The Star Wars creator’s original plans for the saga brought the story of the Skywalkers full circle with the return of a familiar Sith menace.
When Disney acquired Lucasfilm and pledged to deliver a Star Wars sequel trilogy, George Lucas gave them story treatments for Episodes VII, VIII, and IX that the Mouse House promptly threw out the window in favor of a loose remake of the original movie. One of the many interesting revelations from the book The Star Wars Archives: 1999-2005 is that Lucas’ sequel trilogy would’ve featured Darth Maul as the big bad.
Lucas’ sequels would’ve also revealed Leia Organa to be the Jedi’s true prophesized “chosen one.” According to Lucas, his version of the Star Wars sequel trilogy would’ve been “about how Leia – I mean, who else is going to be the leader? – is trying to rebuild the Republic… Luke is trying to restart the Jedi.” He went on to explain Maul’s role in the story: “Darth Maul trained a girl, Darth Talon, who was in the comic books, as his apprentice. She was the new Darth Vader and most of the action was with her. So, these were the two main villains of the trilogy.”
Although The Phantom Menace was wildly polarizing on the whole, most fans agreed that Darth Maul was awesome – and he’s only gotten more fascinating in supplementary media – so it’s easy to picture this going over well with the saga’s notoriously fussy fan base. Ultimately, Lucas decided that the 10-year commitment required by a trilogy was too much to take on, especially as he was about to have a baby, so he stepped back from Star Wars, sold his company to Disney, and in his own words, “decided I’d rather raise my daughter and enjoy life for a while.” So, we got a sequel trilogy directed by J.J. Abrams and Rian Johnson instead.
Bringing back Maul might’ve seemed like a step back into familiar territory, but it sounds like Maul’s role would’ve been similar to the Emperor’s in the original trilogy, pulling the strings from the background, while his apprentice Darth Talon would be the one who posed a physical threat to the heroes. Maul would be the returning “big bad,” but the real force of antagonism would be a fresh face. As a new character, Talon would’ve kept the action refreshing. There are plenty of female Sith Lords in the Star Wars canon – at least there were before Disney snapped its fingers and turned them into “Legends” – but none have featured in the movies. Despite being original characters, Kylo Ren and Supreme Leader Snoke felt painfully familiar.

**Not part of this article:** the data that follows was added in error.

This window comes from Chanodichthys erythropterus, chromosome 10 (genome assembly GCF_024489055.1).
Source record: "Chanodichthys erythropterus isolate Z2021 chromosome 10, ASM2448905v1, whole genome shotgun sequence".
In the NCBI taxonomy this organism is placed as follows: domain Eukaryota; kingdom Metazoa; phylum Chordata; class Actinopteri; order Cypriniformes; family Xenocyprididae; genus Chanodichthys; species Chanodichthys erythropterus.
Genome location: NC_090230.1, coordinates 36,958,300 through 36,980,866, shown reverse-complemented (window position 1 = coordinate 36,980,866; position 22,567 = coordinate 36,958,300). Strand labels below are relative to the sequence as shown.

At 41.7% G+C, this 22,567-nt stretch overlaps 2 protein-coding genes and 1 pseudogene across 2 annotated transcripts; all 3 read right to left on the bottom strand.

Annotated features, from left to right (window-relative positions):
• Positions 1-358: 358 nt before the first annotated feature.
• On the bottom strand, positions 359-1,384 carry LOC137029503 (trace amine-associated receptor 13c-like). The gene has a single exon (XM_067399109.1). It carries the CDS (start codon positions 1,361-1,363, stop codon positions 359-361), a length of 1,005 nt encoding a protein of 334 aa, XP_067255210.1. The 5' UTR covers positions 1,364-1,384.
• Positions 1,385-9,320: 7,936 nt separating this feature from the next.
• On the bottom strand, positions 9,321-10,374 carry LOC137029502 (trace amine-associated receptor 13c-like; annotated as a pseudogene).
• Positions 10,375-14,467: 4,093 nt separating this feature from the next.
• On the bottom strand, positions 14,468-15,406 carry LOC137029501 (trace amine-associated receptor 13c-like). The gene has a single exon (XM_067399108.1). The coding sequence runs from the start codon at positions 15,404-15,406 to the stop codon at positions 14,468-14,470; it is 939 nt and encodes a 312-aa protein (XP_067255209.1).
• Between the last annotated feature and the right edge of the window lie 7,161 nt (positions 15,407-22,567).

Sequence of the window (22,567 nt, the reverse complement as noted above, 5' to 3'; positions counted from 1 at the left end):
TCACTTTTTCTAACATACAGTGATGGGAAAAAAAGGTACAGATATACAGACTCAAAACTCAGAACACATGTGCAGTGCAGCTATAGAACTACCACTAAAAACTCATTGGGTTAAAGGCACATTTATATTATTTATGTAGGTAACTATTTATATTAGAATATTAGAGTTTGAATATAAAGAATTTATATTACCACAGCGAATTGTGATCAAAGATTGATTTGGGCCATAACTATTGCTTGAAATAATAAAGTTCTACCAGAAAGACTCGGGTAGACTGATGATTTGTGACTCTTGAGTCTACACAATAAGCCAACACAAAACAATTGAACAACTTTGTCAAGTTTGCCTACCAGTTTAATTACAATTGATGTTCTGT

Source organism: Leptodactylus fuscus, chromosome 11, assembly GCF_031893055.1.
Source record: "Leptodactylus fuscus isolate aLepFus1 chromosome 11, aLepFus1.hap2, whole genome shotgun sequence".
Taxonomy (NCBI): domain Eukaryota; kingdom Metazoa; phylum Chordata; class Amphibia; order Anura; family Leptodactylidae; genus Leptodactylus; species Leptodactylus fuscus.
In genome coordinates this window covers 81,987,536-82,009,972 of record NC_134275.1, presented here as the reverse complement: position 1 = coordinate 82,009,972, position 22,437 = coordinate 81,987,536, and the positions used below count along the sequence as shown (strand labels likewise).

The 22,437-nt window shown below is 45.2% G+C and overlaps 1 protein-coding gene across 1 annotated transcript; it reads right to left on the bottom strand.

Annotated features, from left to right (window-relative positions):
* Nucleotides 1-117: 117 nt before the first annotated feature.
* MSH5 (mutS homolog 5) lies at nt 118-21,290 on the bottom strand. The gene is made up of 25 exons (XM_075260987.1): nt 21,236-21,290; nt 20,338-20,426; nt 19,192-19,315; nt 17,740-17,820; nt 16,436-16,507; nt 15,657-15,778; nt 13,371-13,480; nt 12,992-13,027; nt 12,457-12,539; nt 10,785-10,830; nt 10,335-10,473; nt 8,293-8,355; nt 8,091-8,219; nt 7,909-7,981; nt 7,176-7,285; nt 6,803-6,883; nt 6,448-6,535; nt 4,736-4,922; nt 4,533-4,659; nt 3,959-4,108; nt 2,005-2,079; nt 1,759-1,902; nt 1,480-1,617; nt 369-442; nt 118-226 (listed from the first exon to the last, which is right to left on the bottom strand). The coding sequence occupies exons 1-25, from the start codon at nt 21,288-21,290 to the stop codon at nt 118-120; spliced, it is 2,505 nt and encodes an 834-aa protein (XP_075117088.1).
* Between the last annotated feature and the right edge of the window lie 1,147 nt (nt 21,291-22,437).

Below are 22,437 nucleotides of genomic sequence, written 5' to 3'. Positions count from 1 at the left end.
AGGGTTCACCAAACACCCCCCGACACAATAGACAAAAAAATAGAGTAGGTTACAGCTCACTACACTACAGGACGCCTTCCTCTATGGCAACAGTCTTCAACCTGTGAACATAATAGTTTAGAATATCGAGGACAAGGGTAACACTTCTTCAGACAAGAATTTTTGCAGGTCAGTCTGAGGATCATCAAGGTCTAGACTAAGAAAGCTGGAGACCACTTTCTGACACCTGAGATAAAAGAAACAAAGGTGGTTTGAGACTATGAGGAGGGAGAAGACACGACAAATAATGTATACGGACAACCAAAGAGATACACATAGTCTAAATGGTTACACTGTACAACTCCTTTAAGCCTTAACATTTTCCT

Maul’s resurrection in the larger Star Wars canon negated Obi-Wan’s awesome achievement as the first Jedi to kill a Sith Lord in 1,000 years from The Phantom Menace, but that was a small price to pay for one of the most complex character arcs in the franchise. Throughout The Clone Wars and Rebels, the bionic-legged Maul grew from a softly spoken embodiment of evil into a religious turncoat with plenty of nuance and depth provided by voice actor Sam Witwer. In the current canon, Maul is killed by an older Obi-Wan following an intense rematch on Tatooine and his final words to the legendary Jedi allude to Luke Skywalker’s destiny: “He will avenge us.” It would’ve been curious to see an alternate version of this overarching narrative in which Maul eventually emerged as the big bad.
Resurrecting a villain is risky business – especially if their death was as satisfying as Obi-Wan bisecting the Sith Lord who murdered his master with his master’s own lightsaber and then sending him down a bottomless pit. Maul’s return won over the fan base in animated form, but bringing big-swing plot points like an iconic baddie’s resurrection into the theatrical movies in the mainline saga is another story. The divided reception to Palpatine’s inexplicable reanimation in The Rise of Skywalker offers an ominous warning of how badly Lucas’ Maul-centric sequel trilogy could’ve turned out.
A lot of the sequel trilogy’s detractors have said they’d be more willing to accept the movies if Lucas had been involved in them. Helmed by J.J. Abrams and Rian Johnson, it’s difficult not to see Disney’s Star Wars sequels as very expensive works of fan fiction. But those fans have forgotten the vitriolic response to the prequel trilogy. The backlash to the prequels is a large part of why Lucas decided not to make the sequels himself. He told The New York Times, “Why would I make any more, when everybody yells at you all the time and says what a terrible person you are?” Star Wars fans aren’t as forgiving of Lucas as they think.
Star Wars fans hold the original trilogy (and, in some cases, the prequel trilogy) so close to their hearts that it’s likely no version of a sequel trilogy would’ve satisfied everybody. Episodes VII, VIII, and IX were always guaranteed to be polarizing movies, whether Disney was at the helm or Lucas was. But since the final movies ended up being so egregious and bizarre, it is interesting to picture all the different ways the trilogy could’ve turned out. Whether making Maul the villain would’ve satisfied the fan base or not, focusing the third trilogy in the Skywalker saga on Leia would’ve been invariably more satisfying than focusing on a nobody from quasi-Tatooine who just decides to be a Skywalker one day.
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